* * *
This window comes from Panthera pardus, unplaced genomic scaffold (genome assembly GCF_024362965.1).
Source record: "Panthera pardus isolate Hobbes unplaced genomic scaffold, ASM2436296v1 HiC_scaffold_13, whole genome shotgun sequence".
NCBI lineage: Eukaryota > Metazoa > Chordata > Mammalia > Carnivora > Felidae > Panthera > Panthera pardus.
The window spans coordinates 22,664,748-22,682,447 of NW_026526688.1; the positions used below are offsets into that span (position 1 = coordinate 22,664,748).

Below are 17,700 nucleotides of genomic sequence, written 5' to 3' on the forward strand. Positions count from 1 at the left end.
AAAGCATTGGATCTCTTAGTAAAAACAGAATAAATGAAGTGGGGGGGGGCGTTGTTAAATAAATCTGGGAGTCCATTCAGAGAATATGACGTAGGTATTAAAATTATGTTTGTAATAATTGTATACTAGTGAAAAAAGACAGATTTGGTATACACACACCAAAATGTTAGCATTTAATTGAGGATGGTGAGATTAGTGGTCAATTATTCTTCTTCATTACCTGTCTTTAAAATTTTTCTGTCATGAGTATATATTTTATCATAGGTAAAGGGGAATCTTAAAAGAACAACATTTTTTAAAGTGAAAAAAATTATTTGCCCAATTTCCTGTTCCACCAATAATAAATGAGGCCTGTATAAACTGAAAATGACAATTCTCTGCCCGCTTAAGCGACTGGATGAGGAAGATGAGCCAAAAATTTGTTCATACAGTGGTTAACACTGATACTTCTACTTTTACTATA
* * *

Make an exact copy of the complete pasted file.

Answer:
This window comes from Panthera pardus, unplaced genomic scaffold (genome assembly GCF_024362965.1).
Source record: "Panthera pardus isolate Hobbes unplaced genomic scaffold, ASM2436296v1 HiC_scaffold_13, whole genome shotgun sequence".
NCBI lineage: Eukaryota > Metazoa > Chordata > Mammalia > Carnivora > Felidae > Panthera > Panthera pardus.
The window spans coordinates 22,664,748-22,682,447 of NW_026526688.1; the positions used below are offsets into that span (position 1 = coordinate 22,664,748).

Below are 17,700 nucleotides of genomic sequence, written 5' to 3' on the forward strand. Positions count from 1 at the left end.
AAAGCATTGGATCTCTTAGTAAAAACAGAATAAATGAAGTGGGGGGGGGCGTTGTTAAATAAATCTGGGAGTCCATTCAGAGAATATGACGTAGGTATTAAAATTATGTTTGTAATAATTGTATACTAGTGAAAAAAGACAGATTTGGTATACACACACCAAAATGTTAGCATTTAATTGAGGATGGTGAGATTAGTGGTCAATTATTCTTCTTCATTACCTGTCTTTAAAATTTTTCTGTCATGAGTATATATTTTATCATAGGTAAAGGGGAATCTTAAAAGAACAACATTTTTTAAAGTGAAAAAAATTATTTGCCCAATTTCCTGTTCCACCAATAATAAATGAGGCCTGTATAAACTGAAAATGACAATTCTCTGCCCGCTTAAGCGACTGGATGAGGAAGATGAGCCAAAAATTTGTTCATACAGTGGTTAACACTGATACTTCTACTTTTACTATA